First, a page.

By KEVIN PROFT/ecoRI.org News staff
Until recently, conservationists generally believed that the best way to protect a species from extinction was to preserve a chunk of its habitat, then let it thrive and reproduce in that area undisturbed. Conservationists now realize that such a system of isolated preserves is only one piece of the puzzle. Just as important to the survival of many species is the interconnectedness of different preserves.
From India to Indonesia, conservationists are frantically attempting to protect wildlife corridors, undeveloped strips of land that connect preserves, so that tigers can move freely from one region to another without conflict. The goal is to maintain genetic diversity by preventing populations from becoming isolated. Often, when a population becomes isolated, it tends to decline in number or die out completely. Similar efforts are under way from
to the Amazon in an effort to save the jaguar. Mexico
While these two examples focus on habitat conservation for large land mammals with expansive ranges, the same principals also hold true on a much smaller scale.
and Stream Continuity Project, a partnership between the USDA’s Natural Resources Conservation Service, the Rhode Island Resource Conservation and Development Council, Trout Unlimited, the Wood-Pawcatuck Watershed Association and the University of Massachusetts Department of Natural Resources Conservation, is working to preserve stream ecosystems and to remediate ecosystems that have already been disrupted. Rhode Island River
Streams act as important habitat for
native species such as brook trout, turtles, crayfish and salamanders. While the entire range of a brook trout is often a network of streams only a few miles long, it is just as vulnerable to fragmentation as a tiger. One poorly designed road or dam can divide an entire stream habitat. Such a division can result in isolated populations, which often means genetic defects within those populations or localized extinction. Rhode Island
The partnership, with the help of countless volunteers, has succeeded in inventorying the watersheds in southwest
and is currently working to complete its inventory of the state’s northern stream systems. Rhode Island
In most cases, when a road crosses a stream the water passes from one side to the other through a pipe called a culvert. As Kathryn Zuromski, programs associate at Rhode Island Resource Conservation and Development Council, said, “culverts are installed with water in mind, not fish.” Culverts can act as barriers to fish for any number of reasons.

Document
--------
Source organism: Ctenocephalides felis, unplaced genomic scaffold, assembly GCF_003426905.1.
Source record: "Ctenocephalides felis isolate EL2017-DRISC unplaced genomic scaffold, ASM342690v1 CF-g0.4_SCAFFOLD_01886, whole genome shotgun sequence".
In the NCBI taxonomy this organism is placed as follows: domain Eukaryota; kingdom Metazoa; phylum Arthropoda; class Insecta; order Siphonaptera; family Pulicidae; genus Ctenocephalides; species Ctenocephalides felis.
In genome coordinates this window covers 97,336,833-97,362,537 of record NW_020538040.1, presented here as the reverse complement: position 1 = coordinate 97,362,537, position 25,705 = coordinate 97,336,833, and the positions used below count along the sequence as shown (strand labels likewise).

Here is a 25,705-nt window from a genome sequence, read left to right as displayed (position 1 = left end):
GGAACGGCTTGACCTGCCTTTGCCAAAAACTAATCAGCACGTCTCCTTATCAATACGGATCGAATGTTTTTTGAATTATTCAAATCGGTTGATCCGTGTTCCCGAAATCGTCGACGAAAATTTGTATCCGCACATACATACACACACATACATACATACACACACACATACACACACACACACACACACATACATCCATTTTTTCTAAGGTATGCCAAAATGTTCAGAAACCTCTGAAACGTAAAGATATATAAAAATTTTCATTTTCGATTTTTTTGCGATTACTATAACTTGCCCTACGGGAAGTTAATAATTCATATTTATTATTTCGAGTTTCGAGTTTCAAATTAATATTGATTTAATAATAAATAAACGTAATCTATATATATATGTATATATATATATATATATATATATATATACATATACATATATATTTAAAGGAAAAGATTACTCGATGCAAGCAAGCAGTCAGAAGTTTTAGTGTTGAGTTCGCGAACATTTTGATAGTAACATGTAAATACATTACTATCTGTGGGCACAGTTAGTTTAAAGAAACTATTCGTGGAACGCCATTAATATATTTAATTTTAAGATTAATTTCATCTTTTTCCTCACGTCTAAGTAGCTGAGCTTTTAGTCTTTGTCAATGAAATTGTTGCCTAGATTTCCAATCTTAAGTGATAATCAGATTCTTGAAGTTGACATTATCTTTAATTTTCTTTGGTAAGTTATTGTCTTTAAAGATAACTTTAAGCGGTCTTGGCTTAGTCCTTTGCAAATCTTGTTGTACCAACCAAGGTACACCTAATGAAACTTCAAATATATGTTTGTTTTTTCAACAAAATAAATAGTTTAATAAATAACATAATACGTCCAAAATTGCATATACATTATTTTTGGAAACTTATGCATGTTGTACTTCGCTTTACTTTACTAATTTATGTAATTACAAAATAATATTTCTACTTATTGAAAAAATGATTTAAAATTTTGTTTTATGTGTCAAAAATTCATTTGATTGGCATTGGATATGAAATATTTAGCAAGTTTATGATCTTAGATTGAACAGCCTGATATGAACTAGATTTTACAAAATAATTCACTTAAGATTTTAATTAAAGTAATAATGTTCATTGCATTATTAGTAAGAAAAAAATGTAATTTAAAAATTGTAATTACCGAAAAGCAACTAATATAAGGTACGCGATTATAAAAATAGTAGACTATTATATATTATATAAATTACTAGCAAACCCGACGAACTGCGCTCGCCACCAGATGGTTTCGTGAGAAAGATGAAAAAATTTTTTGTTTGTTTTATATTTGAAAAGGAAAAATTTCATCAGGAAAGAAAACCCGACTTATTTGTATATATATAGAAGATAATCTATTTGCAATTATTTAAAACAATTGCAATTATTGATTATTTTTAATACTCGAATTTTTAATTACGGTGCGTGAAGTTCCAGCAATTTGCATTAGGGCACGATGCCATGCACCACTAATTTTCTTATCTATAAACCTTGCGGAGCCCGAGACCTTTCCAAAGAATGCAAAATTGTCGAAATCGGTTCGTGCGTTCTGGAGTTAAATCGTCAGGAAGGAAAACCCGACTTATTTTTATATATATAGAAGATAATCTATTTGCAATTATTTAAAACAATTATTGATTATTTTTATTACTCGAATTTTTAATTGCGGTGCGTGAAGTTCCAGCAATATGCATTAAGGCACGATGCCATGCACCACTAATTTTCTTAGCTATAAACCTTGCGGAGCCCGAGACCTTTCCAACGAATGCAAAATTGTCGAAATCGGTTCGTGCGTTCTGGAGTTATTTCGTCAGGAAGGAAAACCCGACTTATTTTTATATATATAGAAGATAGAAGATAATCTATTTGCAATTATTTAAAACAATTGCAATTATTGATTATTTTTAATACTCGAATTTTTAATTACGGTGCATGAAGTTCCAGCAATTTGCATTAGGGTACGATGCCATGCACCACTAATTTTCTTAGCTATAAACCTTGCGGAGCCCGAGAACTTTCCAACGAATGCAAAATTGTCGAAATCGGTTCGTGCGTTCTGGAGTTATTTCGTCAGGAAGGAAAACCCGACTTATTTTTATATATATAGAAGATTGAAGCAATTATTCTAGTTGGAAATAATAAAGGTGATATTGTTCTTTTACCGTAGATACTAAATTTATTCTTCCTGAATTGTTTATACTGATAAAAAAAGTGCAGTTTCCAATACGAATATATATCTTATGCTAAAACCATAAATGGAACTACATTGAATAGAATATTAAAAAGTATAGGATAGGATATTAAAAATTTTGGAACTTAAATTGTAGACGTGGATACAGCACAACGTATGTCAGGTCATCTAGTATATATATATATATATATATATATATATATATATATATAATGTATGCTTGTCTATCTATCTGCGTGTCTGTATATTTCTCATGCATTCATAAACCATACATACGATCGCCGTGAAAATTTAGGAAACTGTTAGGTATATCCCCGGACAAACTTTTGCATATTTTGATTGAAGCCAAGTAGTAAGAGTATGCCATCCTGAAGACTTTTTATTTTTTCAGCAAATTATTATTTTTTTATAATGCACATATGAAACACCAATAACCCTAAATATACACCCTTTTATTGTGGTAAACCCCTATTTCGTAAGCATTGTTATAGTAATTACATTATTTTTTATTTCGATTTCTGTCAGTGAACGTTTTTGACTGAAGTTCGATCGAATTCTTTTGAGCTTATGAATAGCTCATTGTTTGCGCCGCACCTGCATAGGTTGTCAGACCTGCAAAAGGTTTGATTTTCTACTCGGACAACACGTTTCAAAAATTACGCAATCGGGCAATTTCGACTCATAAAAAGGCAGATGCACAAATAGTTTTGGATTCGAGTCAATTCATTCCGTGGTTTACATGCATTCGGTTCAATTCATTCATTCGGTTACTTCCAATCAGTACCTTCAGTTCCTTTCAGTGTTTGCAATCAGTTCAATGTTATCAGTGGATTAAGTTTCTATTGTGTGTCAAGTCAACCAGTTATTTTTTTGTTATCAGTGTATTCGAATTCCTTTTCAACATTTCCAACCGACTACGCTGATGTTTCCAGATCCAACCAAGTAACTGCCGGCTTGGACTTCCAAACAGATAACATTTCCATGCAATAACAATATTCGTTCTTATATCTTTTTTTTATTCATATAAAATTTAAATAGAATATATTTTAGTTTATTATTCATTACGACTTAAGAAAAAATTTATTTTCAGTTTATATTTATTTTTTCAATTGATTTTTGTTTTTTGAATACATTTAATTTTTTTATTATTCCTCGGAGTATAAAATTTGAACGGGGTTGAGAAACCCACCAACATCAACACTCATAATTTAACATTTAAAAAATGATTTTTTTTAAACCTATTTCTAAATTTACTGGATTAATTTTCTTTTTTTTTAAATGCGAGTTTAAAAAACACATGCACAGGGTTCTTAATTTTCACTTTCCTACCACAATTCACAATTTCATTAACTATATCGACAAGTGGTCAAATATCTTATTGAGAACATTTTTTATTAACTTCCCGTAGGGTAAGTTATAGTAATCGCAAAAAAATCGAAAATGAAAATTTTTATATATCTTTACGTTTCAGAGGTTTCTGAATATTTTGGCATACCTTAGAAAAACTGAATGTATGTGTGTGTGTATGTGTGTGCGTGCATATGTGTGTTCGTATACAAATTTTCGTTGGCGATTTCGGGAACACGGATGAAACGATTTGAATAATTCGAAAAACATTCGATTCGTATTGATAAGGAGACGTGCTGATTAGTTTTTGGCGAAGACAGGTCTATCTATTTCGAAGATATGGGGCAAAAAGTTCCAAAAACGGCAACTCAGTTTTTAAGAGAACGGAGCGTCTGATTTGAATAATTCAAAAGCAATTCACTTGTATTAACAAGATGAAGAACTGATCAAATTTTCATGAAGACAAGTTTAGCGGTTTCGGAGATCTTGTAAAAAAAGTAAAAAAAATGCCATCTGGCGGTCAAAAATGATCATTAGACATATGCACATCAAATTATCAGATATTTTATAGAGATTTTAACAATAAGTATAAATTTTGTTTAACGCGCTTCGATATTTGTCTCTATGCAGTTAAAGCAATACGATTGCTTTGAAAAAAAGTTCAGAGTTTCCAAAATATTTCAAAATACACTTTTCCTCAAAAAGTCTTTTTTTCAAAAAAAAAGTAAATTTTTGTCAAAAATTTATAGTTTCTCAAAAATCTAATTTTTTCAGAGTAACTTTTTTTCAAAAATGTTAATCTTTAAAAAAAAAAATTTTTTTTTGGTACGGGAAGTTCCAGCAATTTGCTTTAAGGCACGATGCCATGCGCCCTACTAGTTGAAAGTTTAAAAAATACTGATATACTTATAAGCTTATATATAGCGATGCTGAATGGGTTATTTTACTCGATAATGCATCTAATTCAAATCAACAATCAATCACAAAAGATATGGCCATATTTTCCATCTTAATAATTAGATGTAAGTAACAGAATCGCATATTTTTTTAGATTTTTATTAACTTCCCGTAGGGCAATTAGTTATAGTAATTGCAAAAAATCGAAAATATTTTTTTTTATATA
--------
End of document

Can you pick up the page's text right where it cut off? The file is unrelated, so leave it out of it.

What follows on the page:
Some culverts are simply blocked by debris such as branches and/or trash, and others are designed so that the pipe’s exit is many feet above stream level. Both of these scenarios stop fish from passing under a road; the former scenario is inexpensive to fix, while the latter would require money to redesign and reconstruct the stream/road intersection.
Even culverts that pass water freely and don’t require fish to leap acrobatically upon entry can be troublesome. Narrow culverts encourage swift flow that prohibits weaker swimming fish species from moving upstream. Culverts without pebbly and reedy shorelines stop turtles and other creatures from passing and often result in animals being struck by cars on the road above the culvert.
|From EPA's power point presentation|
The best way to avoid disturbing a stream ecosystem when building a road is to use a bridge. An optimal bridge doesn’t change the flow of the stream and provides ample space on either side of the stream for semi-aquatic animals to pass freely. If a culvert must be used, the most effective kinds are wide at the base and maintain the natural streambed.
Based on the stream crossing data it has collected, the
and Stream Continuity Project is beginning to take more concrete action. One example is the volunteer-driven stream remediation of Breakheart Brook in Rhode Island River . At that site, an 18-inch manmade drop in the stream was stopping fish from moving into their upstream habitat. Volunteers redirected the flow of the brook into a stream-like channel that they built for the fish by strategically arranging large rocks within the flowing water. Arcadia Park
While many remediation sites have been identified, not all remediation efforts can be completed by a daylong volunteer effort such as the one at Breakheart Brook. Most require funding, and grants are highly competitive and usually are only available for stream crossings on private land. Public stream crossings are the most plentiful and the hardest to obtain funding for.
An additional way the
and Stream Continuity Project intends to improve stream habitat is by developing river and stream crossing standards. Once finalized, these standards will encourage road builders to make new stream crossings and crossings in need of repair or restoration more environmentally friendly. Rhode Island River
Massachusetts will likely be used as a model for ’s standards, but will be modified based on the input of various individuals and groups, from biologists, policy experts, and engineers to the state Department of Environmental Management and trhe Department of Transportation. Ideally a draft of the standards will be complete by this winter. Rhode Island
and Stream Continuity Project relies heavily on volunteers and donations. To learn more about, volunteer for or help fund this program, send an e-mail to Kathryn Zuromski at firstname.lastname@example.org. Rhode Island River